Phil September 18, 2012 at 1:34 am

Great post. Definitely agree that there is a huge overlap with SEO and CRO. SEO’s can’t just run and hide when they send traffic to the page. They have to be accountable for how that traffic progresses through the funnel or to a sale.

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Nick Eubanks September 22, 2012 at 2:02 pm

I think it’s different on a case by case basis, but in general, and I’m beating a dead horse here, I think internet marketing as an industry needs to make sure they consider the whole conversion funnel.

I understand if you’re a pure play SEO you’re job is technically just to acquire qualified traffic, however, I think as we as an industry get better at our jobs we need to take additional elements into consideration; to be constantly improving our process and results.

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erda September 19, 2012 at 1:11 am

Jason !
Thanks so much for hosting this post. I guess small details matter when it comes to conversions and analyzing the industry leaders.Very smart strateg

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Andres September 20, 2012 at 11:52 am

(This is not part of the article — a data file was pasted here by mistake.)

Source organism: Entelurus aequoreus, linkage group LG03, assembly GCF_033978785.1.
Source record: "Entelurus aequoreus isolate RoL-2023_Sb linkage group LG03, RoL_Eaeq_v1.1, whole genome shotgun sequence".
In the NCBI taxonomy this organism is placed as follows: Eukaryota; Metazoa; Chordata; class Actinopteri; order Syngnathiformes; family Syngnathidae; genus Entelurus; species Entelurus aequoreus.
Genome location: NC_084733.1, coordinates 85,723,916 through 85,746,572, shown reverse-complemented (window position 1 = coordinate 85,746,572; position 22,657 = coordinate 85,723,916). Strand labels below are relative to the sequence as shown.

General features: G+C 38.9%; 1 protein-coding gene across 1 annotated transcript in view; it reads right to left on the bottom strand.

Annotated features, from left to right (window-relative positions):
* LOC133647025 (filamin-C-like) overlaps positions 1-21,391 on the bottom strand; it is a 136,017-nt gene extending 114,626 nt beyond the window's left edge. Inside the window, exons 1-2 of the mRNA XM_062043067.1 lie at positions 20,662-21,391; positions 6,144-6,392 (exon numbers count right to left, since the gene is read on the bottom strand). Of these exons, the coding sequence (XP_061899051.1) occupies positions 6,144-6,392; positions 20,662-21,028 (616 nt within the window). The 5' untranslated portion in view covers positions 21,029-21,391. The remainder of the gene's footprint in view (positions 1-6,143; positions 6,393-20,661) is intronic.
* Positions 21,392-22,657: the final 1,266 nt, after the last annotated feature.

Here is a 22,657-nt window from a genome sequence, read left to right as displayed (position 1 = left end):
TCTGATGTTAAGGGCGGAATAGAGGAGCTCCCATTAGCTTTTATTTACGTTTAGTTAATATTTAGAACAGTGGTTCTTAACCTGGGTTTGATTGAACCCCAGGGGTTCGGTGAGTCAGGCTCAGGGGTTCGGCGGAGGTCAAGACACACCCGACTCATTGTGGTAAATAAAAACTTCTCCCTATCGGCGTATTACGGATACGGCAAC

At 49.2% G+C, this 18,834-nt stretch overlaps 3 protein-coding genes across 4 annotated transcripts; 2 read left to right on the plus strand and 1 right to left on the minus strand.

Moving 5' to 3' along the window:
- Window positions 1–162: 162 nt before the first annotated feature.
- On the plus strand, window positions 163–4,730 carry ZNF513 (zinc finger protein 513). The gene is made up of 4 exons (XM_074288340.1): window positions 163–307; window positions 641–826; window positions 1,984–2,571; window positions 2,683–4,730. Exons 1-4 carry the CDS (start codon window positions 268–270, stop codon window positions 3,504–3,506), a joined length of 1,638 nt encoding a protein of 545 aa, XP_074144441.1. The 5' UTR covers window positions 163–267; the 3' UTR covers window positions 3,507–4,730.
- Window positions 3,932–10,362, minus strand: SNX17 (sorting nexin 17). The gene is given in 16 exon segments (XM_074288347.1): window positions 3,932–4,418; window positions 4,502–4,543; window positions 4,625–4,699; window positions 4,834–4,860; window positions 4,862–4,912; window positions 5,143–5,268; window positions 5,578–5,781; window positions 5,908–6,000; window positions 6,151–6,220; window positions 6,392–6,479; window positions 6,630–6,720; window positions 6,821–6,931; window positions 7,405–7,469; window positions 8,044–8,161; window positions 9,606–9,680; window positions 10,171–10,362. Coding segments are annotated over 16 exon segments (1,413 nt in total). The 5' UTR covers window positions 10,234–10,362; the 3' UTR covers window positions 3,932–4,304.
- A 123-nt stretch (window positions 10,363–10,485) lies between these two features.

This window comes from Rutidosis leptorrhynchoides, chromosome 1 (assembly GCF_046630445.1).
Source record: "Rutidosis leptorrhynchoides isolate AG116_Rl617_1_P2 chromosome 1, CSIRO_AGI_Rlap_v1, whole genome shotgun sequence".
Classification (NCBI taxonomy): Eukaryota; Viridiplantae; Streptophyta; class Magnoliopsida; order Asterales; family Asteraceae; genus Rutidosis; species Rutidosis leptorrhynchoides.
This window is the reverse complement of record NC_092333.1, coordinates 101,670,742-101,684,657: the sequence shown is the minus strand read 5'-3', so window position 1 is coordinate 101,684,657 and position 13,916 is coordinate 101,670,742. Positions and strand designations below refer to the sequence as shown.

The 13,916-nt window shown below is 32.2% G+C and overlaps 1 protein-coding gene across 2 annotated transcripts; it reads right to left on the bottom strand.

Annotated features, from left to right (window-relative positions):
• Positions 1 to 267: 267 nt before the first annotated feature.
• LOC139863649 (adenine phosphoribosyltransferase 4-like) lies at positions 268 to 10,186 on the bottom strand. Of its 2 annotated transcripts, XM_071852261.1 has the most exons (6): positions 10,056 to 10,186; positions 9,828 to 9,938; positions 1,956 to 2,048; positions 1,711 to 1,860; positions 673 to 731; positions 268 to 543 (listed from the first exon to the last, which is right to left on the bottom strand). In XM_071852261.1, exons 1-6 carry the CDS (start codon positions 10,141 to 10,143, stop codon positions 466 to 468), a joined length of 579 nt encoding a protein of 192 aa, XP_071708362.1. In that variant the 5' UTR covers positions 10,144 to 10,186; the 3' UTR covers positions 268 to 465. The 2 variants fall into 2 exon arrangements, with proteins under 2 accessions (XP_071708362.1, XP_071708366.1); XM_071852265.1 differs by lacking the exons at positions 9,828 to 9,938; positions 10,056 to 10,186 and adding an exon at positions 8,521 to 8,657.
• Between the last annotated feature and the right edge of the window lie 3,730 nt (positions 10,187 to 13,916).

what a clever strategy, I didn’t realise there was such a big overlap with SEO and CRO. Testing for your conversions is a fantastic idea!!

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david suarez October 10, 2012 at 9:31 pm

This is actually an awesome post. Printing out other websites forms and placing them somewhere you look periodically is a great idea. Its little steps like these that make a difference.

for the “social proof” of putting user reviews, where did you put those reviews in relation to the form? bottom, top, side?

looking forward to hearing back, thansk again

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Nick Eubanks October 11, 2012 at 8:58 am

Hey David -

Thanks so much for the kind words. Based on eye-tracking and not ‘stealing’ too much of the prime real estate for support content, we used a right sidebar to list the 3 most recent reviews, you can check it out here http://toshobako.jp/new-claim.